University of Nebraska Study Finds that Women Do Better in Jobs in Blue States Than They Do in Red States

A new study by two women economists at the University of Nebraska-Lincoln finds that women in Democratic-leaning “blue states”are more likely to break the glass ceiling and move into high-salary, high-education jobs in male-dominated fields than women in Republic-leaning “red states.”

Dr. May

Using data from the U.S. Census and the Bureau of Labor Statistics, Ann Mari May and Mary McGarvey examined women’s representation in 56 male-dominated, high-education occupations. The economists examined science, technology, engineering and mathematics, or STEM, jobs as well as non-STEM jobs.

Dr. McGarvey

They found that in red states, the concentration of women in top jobs is 43 percent of the share of men in the jobs, while in blue states, it is 47 percent. Women’s share of top non-STEM jobs in red states is 42 percent of men’s share and 52 percent of men’s share in blue states. The authors found the disparities between red and blue states persisted even after controlling for other demographic and economic factors, such as state employment rates, median age, immigration and mobility patterns and population density.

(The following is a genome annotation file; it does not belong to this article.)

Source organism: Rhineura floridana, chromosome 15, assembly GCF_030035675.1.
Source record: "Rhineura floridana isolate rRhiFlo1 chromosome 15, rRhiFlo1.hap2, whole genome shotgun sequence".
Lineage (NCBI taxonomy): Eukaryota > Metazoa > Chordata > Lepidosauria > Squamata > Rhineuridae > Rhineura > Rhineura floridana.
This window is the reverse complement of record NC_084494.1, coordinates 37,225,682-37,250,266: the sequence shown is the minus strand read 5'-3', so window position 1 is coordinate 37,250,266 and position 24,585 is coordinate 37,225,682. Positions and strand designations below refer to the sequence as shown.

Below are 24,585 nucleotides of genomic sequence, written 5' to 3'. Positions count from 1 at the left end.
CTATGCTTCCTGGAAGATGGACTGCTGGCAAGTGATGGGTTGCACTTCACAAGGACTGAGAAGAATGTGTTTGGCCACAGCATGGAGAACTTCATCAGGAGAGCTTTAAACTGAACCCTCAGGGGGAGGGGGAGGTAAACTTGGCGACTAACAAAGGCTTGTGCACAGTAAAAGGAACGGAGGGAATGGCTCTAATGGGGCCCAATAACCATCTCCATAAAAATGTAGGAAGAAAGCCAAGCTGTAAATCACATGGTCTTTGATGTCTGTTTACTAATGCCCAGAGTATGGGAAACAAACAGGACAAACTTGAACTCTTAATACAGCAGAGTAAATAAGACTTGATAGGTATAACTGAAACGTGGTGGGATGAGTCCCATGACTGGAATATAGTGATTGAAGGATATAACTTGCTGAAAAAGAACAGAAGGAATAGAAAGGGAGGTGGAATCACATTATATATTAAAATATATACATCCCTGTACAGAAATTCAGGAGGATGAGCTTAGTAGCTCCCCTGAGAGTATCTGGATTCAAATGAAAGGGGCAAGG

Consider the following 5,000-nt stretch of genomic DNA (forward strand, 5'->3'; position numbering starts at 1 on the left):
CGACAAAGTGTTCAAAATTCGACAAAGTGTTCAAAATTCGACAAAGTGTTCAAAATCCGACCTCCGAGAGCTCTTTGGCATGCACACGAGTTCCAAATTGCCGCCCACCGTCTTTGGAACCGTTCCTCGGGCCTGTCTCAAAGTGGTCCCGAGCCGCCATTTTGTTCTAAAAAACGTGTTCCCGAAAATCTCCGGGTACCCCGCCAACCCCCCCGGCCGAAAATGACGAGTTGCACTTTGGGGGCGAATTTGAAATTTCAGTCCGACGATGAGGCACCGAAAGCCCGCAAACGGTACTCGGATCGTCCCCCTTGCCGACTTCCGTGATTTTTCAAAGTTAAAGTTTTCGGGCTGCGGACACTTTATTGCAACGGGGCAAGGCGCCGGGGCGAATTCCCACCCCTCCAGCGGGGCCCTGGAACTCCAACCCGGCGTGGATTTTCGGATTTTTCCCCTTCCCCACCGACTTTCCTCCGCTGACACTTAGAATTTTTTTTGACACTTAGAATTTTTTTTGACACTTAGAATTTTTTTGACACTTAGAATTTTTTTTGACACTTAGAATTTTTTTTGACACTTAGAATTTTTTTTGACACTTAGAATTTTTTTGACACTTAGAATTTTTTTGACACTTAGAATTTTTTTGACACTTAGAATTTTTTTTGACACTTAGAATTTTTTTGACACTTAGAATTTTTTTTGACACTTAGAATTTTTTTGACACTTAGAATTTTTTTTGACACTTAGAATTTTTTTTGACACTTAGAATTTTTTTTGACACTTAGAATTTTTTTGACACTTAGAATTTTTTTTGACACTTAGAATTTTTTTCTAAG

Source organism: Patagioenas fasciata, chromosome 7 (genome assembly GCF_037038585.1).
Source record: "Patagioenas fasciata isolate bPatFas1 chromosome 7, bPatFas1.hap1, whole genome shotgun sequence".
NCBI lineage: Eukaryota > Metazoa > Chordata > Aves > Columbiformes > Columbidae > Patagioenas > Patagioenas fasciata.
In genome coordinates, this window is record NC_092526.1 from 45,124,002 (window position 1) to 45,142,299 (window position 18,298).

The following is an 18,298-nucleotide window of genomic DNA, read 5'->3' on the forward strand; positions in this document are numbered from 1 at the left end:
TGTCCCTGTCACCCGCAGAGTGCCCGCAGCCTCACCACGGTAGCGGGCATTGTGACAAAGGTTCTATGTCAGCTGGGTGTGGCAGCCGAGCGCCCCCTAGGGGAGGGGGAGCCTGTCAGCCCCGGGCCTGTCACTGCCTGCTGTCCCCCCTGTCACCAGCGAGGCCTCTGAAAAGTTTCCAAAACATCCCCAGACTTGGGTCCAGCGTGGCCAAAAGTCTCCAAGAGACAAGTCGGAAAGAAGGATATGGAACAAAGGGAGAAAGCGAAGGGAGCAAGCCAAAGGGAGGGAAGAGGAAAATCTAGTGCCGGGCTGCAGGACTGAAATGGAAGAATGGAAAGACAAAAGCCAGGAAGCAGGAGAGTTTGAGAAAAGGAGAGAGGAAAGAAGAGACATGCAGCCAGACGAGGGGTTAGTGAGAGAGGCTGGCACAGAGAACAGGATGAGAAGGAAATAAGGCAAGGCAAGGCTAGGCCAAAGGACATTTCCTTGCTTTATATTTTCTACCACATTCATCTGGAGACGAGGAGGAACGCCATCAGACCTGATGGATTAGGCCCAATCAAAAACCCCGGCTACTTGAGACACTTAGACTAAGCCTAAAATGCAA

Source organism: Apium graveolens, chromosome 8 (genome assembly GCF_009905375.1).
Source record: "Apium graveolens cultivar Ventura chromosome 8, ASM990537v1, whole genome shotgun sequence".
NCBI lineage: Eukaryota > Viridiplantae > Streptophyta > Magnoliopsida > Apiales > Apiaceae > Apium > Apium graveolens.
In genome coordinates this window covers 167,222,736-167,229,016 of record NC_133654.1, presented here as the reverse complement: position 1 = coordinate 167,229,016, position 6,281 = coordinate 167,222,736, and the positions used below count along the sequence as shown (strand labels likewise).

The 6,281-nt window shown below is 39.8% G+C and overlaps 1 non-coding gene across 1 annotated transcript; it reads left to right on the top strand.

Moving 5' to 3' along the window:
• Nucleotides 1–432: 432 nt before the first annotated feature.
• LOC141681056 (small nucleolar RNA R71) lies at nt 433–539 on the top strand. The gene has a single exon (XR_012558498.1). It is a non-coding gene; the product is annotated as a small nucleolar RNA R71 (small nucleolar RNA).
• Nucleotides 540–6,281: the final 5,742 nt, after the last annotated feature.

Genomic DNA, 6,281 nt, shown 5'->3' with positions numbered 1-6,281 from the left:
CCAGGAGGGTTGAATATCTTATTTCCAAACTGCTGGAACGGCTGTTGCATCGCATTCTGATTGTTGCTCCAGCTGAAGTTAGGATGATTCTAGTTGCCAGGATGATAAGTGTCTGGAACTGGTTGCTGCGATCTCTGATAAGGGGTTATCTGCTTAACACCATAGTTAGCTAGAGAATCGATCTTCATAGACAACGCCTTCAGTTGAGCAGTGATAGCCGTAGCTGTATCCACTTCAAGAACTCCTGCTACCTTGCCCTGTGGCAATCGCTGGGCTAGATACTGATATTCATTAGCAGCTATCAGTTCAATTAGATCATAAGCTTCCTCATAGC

“The study reveals there are indeed significant differences in labor market outcomes for women that can’t be explained by other factors,” said Professor May.

Professor May holds a bachelor’s degree in political science, a master’s degree in economics, and a Ph.D. in economics, all from Colorado State University.

Dr. McGarvey is a graduate of Towson State University in Maryland. She holds a Ph.D. from the University of Virginia.

The study, “Gender, Occupational Segregation, and the Cultural Divide: Are Red States Different than Blue States?” was published in The Review of Regional Studies. It may be downloaded here.

Filed Under: Gender GapResearch/Study


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